Saturday, December 30, 2006

Happy Holidays

Colmo: Virgin of the Snow

by Medbh McGuckian

As the year begins in Florence,
The stars north of the equator that never set
Push dying spacecraft further out
Like thinner back leaves.

The white roses do nothing to rescue it,
Becoming lowered eye, ivory ear,
Raised lips, then flowers again,
The cooler white of a silk.

Only the two big clouds were planned
So that both saints can stand,
Important, inner saints, aristocratic,
And expensively dressed,

Gold over powdered shell gold,
In the most protected part of the room.
Given that some wood would
Have been lost, the wings of both angels

Would have hung straighter.
And the edge of the inside wing
Of the most damaged angel
Must once have equalled the usual blue

Shadow meandering across the lap
Of the other seated angel.
The highlight on the ‘M’
Confirms the presence of silver,

But a sixth nail is missing
In the gap between her head and its element:
The closeness of the nails to each other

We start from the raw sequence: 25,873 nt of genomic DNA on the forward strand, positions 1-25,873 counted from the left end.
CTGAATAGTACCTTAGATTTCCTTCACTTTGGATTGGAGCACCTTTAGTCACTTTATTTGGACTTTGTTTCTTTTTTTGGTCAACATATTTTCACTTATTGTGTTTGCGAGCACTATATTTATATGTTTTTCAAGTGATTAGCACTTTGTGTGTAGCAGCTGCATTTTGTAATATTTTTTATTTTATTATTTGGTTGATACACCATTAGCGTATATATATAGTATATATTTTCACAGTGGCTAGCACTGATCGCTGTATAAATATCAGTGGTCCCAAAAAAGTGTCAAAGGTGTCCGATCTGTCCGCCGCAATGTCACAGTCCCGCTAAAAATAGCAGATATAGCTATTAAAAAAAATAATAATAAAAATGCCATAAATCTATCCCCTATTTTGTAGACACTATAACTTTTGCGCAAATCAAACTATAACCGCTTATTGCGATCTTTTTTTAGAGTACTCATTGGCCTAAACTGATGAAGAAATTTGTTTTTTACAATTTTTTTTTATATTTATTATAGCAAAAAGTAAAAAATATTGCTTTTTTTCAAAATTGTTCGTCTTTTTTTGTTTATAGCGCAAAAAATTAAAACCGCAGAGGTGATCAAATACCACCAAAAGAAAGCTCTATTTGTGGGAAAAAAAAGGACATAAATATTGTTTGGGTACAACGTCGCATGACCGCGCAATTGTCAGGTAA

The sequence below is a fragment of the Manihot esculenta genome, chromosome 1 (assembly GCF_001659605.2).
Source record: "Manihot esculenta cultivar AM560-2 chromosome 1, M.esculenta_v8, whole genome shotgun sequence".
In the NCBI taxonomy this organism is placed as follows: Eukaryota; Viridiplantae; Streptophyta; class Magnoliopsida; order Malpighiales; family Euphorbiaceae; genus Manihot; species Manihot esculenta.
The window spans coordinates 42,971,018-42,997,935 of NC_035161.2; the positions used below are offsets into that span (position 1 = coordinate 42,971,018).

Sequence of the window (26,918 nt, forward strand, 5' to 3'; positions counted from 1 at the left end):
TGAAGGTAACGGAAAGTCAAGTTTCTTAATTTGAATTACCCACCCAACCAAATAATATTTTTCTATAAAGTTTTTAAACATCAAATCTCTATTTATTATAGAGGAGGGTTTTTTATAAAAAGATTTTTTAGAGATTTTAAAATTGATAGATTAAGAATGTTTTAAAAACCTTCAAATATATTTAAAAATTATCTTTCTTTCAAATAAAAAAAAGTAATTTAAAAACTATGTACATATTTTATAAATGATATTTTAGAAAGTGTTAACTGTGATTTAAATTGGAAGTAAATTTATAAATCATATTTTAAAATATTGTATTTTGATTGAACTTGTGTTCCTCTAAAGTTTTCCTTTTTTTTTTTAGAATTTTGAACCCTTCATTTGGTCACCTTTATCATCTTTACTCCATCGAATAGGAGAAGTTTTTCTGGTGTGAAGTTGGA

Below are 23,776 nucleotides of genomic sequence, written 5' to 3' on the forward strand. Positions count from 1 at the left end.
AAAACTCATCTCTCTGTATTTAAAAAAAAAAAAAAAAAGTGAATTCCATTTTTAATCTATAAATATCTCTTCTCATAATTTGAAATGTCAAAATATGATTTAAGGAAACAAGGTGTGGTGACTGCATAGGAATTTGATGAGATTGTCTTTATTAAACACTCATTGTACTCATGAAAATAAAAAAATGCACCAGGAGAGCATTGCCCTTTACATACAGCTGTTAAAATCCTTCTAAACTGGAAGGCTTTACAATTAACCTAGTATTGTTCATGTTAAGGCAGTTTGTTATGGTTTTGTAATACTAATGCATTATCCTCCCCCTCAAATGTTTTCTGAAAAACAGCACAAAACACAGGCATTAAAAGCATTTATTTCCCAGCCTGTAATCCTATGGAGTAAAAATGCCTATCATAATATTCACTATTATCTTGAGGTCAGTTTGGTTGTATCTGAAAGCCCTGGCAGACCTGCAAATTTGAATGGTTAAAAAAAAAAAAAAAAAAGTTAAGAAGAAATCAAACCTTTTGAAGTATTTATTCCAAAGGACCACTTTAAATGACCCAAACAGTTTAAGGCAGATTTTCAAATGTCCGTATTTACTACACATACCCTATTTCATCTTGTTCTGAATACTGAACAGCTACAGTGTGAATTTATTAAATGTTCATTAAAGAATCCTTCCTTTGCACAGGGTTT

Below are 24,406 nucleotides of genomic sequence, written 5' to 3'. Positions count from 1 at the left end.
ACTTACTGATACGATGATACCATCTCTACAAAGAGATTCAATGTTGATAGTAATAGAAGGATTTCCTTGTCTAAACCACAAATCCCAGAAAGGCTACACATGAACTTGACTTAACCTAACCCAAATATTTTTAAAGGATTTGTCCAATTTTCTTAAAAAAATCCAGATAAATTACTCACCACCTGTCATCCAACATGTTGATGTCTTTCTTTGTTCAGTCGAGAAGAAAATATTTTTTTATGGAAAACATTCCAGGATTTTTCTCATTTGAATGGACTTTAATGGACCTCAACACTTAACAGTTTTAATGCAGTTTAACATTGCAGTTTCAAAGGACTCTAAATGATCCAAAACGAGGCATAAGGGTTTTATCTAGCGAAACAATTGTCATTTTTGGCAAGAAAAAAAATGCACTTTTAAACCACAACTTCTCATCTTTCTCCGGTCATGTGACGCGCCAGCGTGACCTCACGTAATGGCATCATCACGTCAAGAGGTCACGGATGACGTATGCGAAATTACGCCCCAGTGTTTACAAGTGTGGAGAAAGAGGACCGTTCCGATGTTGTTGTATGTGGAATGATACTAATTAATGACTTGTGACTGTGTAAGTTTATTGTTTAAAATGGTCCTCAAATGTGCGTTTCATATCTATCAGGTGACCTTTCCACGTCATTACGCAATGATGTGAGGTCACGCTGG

Is like snowflakes.

Tuesday, December 19, 2006

Congrats!

Fellow writer and good friend Ekaterina Sedia sold her novel "The Secret History of Moscow" to Prime Books!

Congratulations and best of luck Kat!

Saturday, December 09, 2006

Down To The Wire

Slate interview with David Simon, co-creator and writer of The Wire, the best show on TV, maybe ever, or as Eliabeth Merrick over at Bookslut puts it, the best novel of the year. The Wire certainly fits that bill, a notion reinforced by Simon himself.

The cold here is violent. Pigeons seem to inhabit Chicago more so than people and downtown at the Daley Center, there's a small flame burning in the plaza near the big Christmas tree. The pigeons hover around it, some within the flame itself, oblivious. It's even worse for the many homeless, who I've seen sleeping between garbage cans in alleys at the same time I'm thinking about that man in Oregon who died, looking for help for his family after they got stranded in the woods. You always get hit up for change - it's a given - and I have none. I am literally as poor as these people. They ask me for change for the bus, well, I'm walking like you because I don't have any change for the bus. I go to gallery shows and readings as much for the free food and wine as the culture. I have spent nearly a month searching for a job, and I seem to have come at a time when hiring is down across the board, or the jobs I am getting interviewed for have enormous competition. It might take weeks to hear back from them, and while I'm out actively searching for jobs, I don't have weeks. I count days in dollars.